First off, kudos to Skip*Hop and Scott Henderson: the awesome Splash Bottle Rack won a Bronze in the Home Living category of the 2008 Industrial Designers Society of America's IDEA Awards.
Besides being extremely practical, I love the way the Splash's obviously beautiful design gets totally obliterated in real life. What looks like a pristine sculpture at the baby shower turns out to be a jumbled explosion of bottles and nipples and doodads on the counter. In this duality, the Splash might be the perfect metaphor for modern designed parenthood.
Not that you'd hear anything like that from IDSA, of course. They praised the Splash for not being "another blocky, colorful item that would look more at home in the playroom," which makes no sense for the product and what it's supposed to do.
Maybe the IDEA awards folks just don't know how to consider kid-related design. 2008 is the first time in at least four years that any baby or children's products are even included. But one of the other winners, the Wiegen Stroller concept designed by Dan Clements at Worrell, makes me wonder if anyone at the ISDA has left the house or had a date, much less conceived a child, in the last 90 years.
Though the designer and a dozen other people sent along the link, I didn't unload on the Wiegen Stroller when it debuted on the breathless design blog circuit last summer. I like a slick rendering as much as the next guy, but the Wiegen didn't seem to actually break any new ground, or even to do the basic job it's designed for very well. There's no storage; the wheels don't turn--it's not even technically a stroller, but a pram--the fold only make the thing slightly lower, not actually smaller. All they really seemed to be doing was remaking an antique design in Bugaboo materials. Big whoop.
And yet, to hear Worrell and Clements talk about it, you'd think they invented human reproduction itself. The promo video was the worst, but this single sentence from Worrell's portfolio gets the point across:
The Wiegen is a wake-up call to a dated marketplace of lackluster competitors churning out products that fail to meet the needs of today's parents.How can any design professional write that sentence with a straight face in 2007? Would that claim pass muster with anyone who even a passing familiarity with the stroller design landscape of the last ten years? Honestly, are clueless arrogance and instantly debunkable hyperbole really selling points for an industrial design firm?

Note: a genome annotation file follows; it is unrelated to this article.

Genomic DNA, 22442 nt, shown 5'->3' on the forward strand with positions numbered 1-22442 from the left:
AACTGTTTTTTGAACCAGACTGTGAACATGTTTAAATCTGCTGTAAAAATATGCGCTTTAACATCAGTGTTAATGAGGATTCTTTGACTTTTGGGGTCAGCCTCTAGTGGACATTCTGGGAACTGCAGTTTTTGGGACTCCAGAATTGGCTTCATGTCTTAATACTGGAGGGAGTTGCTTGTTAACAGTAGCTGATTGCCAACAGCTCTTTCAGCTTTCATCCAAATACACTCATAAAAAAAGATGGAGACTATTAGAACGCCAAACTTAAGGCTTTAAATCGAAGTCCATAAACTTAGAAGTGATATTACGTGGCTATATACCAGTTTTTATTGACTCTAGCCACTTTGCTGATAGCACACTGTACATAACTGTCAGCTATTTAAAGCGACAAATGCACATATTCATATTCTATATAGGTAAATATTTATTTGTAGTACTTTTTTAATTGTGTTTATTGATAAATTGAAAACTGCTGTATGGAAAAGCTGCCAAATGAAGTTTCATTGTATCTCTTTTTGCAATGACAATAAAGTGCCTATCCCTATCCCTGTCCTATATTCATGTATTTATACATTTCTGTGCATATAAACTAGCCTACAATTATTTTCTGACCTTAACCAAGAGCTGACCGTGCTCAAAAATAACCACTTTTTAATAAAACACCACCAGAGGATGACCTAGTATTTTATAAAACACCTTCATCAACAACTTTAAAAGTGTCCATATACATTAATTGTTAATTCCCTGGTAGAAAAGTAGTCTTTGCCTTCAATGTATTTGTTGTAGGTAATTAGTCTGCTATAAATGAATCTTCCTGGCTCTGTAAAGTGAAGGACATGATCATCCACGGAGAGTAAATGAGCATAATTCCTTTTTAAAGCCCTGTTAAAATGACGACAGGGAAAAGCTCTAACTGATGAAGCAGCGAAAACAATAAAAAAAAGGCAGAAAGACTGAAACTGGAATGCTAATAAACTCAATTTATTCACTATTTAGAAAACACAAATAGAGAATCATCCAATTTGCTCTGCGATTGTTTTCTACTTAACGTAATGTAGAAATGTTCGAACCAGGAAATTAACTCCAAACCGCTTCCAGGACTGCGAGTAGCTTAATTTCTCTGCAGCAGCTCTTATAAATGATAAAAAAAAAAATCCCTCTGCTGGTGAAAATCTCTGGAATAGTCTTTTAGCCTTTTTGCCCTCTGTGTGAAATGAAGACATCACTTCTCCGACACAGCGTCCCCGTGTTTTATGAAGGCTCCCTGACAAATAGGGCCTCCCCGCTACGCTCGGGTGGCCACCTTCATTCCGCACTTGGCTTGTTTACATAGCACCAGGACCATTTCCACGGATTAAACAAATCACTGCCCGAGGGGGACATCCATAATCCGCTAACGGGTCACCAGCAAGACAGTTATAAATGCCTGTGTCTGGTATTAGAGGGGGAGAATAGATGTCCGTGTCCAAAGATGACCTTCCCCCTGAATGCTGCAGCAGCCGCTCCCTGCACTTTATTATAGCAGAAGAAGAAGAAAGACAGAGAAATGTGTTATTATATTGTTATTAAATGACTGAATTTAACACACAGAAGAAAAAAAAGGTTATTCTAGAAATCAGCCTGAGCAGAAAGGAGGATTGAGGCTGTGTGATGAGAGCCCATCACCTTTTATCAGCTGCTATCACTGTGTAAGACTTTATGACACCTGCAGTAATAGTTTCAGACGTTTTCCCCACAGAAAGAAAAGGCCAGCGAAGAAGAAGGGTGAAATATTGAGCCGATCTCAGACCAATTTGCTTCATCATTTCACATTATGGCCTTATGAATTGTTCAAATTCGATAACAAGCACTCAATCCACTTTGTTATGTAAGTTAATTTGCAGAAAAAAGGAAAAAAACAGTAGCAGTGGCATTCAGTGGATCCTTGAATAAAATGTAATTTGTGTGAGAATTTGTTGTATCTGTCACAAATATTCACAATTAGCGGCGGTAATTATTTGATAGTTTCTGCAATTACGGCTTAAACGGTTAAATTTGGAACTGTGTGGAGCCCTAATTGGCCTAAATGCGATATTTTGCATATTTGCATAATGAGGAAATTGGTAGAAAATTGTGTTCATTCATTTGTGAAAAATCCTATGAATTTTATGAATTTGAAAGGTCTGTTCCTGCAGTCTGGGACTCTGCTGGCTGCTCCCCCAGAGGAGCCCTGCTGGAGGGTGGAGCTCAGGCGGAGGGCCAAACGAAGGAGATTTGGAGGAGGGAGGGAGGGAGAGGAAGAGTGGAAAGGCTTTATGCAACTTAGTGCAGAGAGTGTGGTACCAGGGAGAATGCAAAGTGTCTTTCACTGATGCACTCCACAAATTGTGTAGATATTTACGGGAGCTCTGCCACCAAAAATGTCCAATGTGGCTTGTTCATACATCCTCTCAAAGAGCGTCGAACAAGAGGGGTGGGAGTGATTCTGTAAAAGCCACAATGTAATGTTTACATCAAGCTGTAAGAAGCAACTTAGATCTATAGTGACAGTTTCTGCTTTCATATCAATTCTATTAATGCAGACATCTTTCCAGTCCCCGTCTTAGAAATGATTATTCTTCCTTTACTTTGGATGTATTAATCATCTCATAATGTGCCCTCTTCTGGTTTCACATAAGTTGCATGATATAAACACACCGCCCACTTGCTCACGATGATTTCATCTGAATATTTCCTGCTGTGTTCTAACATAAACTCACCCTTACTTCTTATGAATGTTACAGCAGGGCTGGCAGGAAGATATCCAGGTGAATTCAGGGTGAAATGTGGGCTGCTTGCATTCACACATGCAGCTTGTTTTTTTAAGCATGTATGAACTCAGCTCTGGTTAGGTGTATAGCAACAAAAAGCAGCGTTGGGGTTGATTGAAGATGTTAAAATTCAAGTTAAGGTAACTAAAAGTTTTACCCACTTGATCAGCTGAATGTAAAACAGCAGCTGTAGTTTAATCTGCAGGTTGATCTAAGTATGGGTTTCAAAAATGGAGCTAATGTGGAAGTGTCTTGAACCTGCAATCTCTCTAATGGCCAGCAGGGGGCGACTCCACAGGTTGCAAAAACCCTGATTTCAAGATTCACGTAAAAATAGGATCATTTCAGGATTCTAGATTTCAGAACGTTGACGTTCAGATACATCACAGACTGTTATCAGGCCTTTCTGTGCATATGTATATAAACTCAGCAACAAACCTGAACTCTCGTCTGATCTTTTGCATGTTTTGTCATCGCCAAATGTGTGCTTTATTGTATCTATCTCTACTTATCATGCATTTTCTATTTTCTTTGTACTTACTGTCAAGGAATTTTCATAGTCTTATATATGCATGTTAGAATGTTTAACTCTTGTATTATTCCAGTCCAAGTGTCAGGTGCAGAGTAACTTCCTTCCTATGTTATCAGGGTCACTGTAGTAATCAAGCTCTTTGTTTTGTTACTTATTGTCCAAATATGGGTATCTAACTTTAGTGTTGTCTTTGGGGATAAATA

The reality, I suspect, is that someone at the Minneapolis firm found an old stroller in his grandparents' garage and decided to make a CG rendering of it. Literally. One of the more well-informed tips about the Wiegen last summer came from the curator of the Pram Museum, who pointed out its similarity to the , a canvas & steel folding stroller that was very popular in the 1920's onward, especially in the town where it was built: Minneapolis.
Just as the image-vs-reality of the Splash speaks to the paradox of modern parenting, the forgotten innovations of the Trav-L-Eez could embody the self-serving delusion of the children's design industry, where a lack of continuity or historical awareness causes people to endlessly "invent" the same damn thing every five or ten years. Not that anyone's ever heard of him, but the inventor of the Trav-L-Eez, one Julius Anthony Mahr, is practically the Thomas Edison of the baby stroller.
From as early as 1919 and into the 1940's, J.A. Mahr received dozens of patents for things like the folding stroller. That combines with a bassinet. That's suspended like a hammock. That straps into the back seat of a car. His 1940 patent for a flip-open seat and footwell will be instantly familiar to anyone who's ridden in the third row of a station wagon built in the last 40 years.
I dug up all this Mahr stuff last year and never did anything with it. When it was just one random design concept wafting across the baby blogosphere, it was easy to ignore, so I did. But now the ISDA and BusinessWeek have given this unremarkable and derivative design a freakin' award. When they come from a single, pompous designer, indifference to obvious functional and performance shortcomings and a complete disregard for historical context and precedent are annoying. When it's demonstrated by the design industry's professional organization, it's total bullshit.